Assigning a Retail Lease
I was recently involved in a small business transaction where a landlord’s managing agent sought to impose a 4.4% “Transfer fee” on a tenant in connection with the assignment of a retail lease. The “Transfer fee” was calculated as a percentage of the annual rent inclusive of GST, and amounted to approximately $7,000.
In this particular instance, the landlord’s agent had had no involvement with the sale of the business, nor was he required to negotiate any variations or extensions to the existing lease. It was, quite simply, a straightforward assignment from an existing tenant to an experienced operator.
It was asserted by the managing agent (rather cheekily, I think) that the “Transfer fee” was reimbursement of the landlord’s cost to his agent for the transaction. However, the lease made no provision for the payment of such a fee, and no agreement had been reached with the tenant.
This type of transaction raises some important issues in terms of assessing what conditions can be imposed by a landlord (or its agent) in the context of a business sale and the assignment of a retail lease.
The Role of the Retail Leases Act 2003 (Vic)
In the context of a retail lease, the Retail Leases Act 2003 (Vic) (Act) has an important role to play to setting out when a landlord is entitled to withhold consent to an assignment of lease. Under section 60 of the Act, it is only entitled to do so if one or more of the following applies:
- the proposed tenant proposes to use the retail premises in a way that is not permitted under the lease;
- the landlord considers that the proposed tenant does not have sufficient financial resources or business experience to meet the obligations under the lease;
- the current tenant has not complied with the reasonable assignment provisions of the lease; and/or
- the current tenant has not provided the proposed tenant with business records for 3 years (or such shorter period as the business has been operating).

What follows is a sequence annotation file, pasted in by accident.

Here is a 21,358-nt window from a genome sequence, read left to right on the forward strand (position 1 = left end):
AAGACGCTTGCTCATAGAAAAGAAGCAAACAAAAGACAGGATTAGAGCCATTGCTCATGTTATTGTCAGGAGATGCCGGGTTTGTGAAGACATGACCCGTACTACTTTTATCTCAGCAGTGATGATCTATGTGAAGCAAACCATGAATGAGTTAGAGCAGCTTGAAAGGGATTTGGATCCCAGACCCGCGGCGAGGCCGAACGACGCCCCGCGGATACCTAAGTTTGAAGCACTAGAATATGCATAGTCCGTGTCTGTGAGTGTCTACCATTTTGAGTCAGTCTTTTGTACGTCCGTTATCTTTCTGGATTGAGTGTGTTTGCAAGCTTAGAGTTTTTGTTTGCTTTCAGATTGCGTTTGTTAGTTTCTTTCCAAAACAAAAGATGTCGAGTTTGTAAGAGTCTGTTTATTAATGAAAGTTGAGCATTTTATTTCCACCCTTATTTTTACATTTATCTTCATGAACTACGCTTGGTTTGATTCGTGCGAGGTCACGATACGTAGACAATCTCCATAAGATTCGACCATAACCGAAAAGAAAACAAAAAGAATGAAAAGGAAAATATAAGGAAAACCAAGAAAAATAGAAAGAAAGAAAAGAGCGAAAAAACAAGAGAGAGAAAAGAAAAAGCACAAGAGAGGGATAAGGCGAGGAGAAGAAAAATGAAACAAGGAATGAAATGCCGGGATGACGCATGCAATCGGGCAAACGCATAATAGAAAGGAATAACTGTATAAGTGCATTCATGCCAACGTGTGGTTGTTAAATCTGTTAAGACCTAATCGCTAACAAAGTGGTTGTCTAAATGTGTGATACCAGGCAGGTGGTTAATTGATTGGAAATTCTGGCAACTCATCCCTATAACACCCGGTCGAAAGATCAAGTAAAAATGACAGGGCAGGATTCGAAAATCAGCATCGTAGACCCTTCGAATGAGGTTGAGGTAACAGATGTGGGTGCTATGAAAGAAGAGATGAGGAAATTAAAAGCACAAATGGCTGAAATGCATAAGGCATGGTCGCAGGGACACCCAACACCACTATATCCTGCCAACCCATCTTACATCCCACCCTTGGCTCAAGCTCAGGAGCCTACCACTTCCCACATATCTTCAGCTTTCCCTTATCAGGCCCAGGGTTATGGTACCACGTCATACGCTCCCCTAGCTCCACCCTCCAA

The Act goes on to say that a request for the landlord’s consent must be in writing, and the tenant must provide the landlord with such information as the landlord reasonably requires about the financial resources and business experience of the proposed tenant.
Before requesting the landlord’s consent, the tenant must give the proposed tenant a copy of any Disclosure Statement given to the current tenant, and details of any changes of which the tenant is or ought to have been aware.
If the tenant has complied with the above provisions, then a landlord is obliged under the Act to “deal expeditiously with a request for consent” and is “taken to have consented” if it has not given written notice to the tenant consenting or withholding consent within 28 days after the request was made.
It should be appreciated, however, that a non-retail lease is not subject to the Act and therefore any assignment will usually be determined in accordance with the lease terms. In certain instances, a Landlord can withhold consent “in its absolute discretion”.
Assignment Provisions in the LIV Lease
The Law Institute of Victoria (LIV) Commercial lease (which has been widely adopted by landlords across Victoria) has been drafted having regard to the provisions of the Act.
Under General Condition 4, it provides that a landlord “must not unreasonably withhold consent” to a transfer of the lease if the tenant has: